The netLibrary online system makes users treat e-books much the same way that they use traditional materials. Each e-book may be viewed by only one person at a time from that library and cannot be printed in its entirety or otherwise re-distributed. If another user wants to look at a book that is in use, that user must wait until the first user is finished with it. Books can be “checked out” to a user, who then has exclusive access to that copy of the e-book for a defined period. To gain multiple access, libraries must purchase additional copies of a title. While entire e-books cannot be printed, selected pages can. Should a user attempt to print out an entire book, the system displays a copyright infringement notice. After about three of these warnings, the user is cut off.
Bringing E-Books to Innovative Libraries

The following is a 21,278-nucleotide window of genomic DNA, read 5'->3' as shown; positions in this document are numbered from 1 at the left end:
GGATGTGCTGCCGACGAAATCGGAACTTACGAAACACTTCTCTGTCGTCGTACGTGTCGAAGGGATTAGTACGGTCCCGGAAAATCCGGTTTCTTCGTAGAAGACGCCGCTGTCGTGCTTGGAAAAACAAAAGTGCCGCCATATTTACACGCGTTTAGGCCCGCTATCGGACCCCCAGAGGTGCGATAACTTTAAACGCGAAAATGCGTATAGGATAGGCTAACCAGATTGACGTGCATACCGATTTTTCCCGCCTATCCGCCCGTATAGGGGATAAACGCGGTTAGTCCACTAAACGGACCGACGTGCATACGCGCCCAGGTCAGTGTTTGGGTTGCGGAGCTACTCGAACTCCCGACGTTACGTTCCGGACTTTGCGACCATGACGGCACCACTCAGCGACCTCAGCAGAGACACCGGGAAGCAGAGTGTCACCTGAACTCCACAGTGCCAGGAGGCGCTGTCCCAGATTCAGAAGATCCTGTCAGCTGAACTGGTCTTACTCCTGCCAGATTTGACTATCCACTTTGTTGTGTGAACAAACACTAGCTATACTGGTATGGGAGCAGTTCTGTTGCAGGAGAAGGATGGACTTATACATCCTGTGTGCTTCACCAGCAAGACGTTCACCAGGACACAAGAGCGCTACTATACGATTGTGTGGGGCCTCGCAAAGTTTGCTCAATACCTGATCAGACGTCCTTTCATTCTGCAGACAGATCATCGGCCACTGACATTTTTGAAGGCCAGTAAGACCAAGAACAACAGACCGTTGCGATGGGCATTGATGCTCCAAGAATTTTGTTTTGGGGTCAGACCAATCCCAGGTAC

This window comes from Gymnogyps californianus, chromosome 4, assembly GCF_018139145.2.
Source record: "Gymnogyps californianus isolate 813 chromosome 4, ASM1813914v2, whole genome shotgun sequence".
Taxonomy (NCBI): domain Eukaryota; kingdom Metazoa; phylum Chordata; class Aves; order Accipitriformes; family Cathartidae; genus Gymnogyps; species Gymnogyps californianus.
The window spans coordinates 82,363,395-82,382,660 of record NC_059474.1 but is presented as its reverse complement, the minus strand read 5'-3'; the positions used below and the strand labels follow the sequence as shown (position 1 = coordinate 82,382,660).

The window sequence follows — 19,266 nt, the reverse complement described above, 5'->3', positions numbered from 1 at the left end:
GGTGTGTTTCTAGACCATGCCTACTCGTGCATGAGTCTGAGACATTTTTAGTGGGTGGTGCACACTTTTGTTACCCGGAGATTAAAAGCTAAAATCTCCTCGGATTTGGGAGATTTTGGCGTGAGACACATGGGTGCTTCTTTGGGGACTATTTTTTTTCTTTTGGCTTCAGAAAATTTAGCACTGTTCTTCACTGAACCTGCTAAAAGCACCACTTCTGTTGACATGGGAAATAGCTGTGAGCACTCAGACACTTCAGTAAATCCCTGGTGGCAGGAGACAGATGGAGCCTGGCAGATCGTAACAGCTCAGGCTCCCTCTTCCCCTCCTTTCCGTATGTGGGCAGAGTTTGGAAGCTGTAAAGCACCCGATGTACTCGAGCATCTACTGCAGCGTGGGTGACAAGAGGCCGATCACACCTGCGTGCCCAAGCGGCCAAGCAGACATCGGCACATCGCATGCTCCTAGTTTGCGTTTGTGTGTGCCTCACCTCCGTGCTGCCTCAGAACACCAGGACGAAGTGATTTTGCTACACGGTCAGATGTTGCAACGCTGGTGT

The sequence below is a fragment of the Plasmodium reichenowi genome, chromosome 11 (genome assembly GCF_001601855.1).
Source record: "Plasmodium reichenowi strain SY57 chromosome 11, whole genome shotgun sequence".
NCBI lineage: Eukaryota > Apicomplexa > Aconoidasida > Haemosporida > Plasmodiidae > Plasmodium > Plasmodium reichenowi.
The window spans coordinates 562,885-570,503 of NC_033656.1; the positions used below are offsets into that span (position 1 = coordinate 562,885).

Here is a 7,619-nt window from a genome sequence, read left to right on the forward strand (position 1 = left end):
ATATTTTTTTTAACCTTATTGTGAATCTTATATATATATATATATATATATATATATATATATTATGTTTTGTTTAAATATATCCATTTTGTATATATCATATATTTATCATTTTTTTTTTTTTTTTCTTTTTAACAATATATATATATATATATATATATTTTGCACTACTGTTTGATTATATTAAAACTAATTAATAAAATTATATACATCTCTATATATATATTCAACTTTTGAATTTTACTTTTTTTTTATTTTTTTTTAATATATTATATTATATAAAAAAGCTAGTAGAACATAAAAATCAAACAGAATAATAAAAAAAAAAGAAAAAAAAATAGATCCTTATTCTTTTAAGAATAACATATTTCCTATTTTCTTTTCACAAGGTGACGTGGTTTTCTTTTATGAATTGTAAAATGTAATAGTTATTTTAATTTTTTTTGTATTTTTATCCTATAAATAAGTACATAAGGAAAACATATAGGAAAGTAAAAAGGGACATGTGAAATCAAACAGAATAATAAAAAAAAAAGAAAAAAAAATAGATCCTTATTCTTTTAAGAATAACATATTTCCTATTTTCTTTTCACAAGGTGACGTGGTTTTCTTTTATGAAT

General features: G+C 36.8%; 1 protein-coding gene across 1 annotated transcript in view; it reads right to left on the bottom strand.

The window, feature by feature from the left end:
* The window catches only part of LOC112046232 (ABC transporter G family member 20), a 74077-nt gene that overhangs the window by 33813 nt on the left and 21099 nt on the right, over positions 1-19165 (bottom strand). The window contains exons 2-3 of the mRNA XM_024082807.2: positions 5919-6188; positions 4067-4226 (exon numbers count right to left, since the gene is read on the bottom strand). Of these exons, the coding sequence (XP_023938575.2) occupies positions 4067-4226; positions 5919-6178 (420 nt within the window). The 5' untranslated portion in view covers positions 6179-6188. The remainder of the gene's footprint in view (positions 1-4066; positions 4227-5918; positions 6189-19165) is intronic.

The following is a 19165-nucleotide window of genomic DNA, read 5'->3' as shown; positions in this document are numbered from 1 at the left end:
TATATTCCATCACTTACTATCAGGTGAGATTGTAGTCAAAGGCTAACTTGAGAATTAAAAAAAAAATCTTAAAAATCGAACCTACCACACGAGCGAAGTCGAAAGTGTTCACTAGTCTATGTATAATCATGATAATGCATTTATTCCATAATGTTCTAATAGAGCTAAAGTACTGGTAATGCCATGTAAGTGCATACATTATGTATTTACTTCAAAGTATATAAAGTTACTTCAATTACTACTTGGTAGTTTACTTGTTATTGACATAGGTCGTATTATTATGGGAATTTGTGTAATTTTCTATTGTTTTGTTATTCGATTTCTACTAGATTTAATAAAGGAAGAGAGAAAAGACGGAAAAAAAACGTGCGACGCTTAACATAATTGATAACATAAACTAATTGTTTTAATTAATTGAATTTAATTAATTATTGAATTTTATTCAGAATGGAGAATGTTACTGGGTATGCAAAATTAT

I talked to Steve Silberstein, executive vice president and co-founder of Innovative Interfaces, and Woody Palasek, executive vice president of netLibrary, Inc. about the new partnership between their organizations. In its arrangement with netLibrary, Innovative Interfaces has agreed to create some specific enhancements in its library automation systems to support netLibrary's e-book program. Innovative will write software that will notify a library about new netLibrary e-books as they become available and that will enable processing of payment for books the library selects. This system will include record-keeping and statistics features to assist the library in tracking these purchases. For one aspect of this joint project, Innovative will develop a specialized acquisitions interface to accommodate netLibrary's e-books and business processes.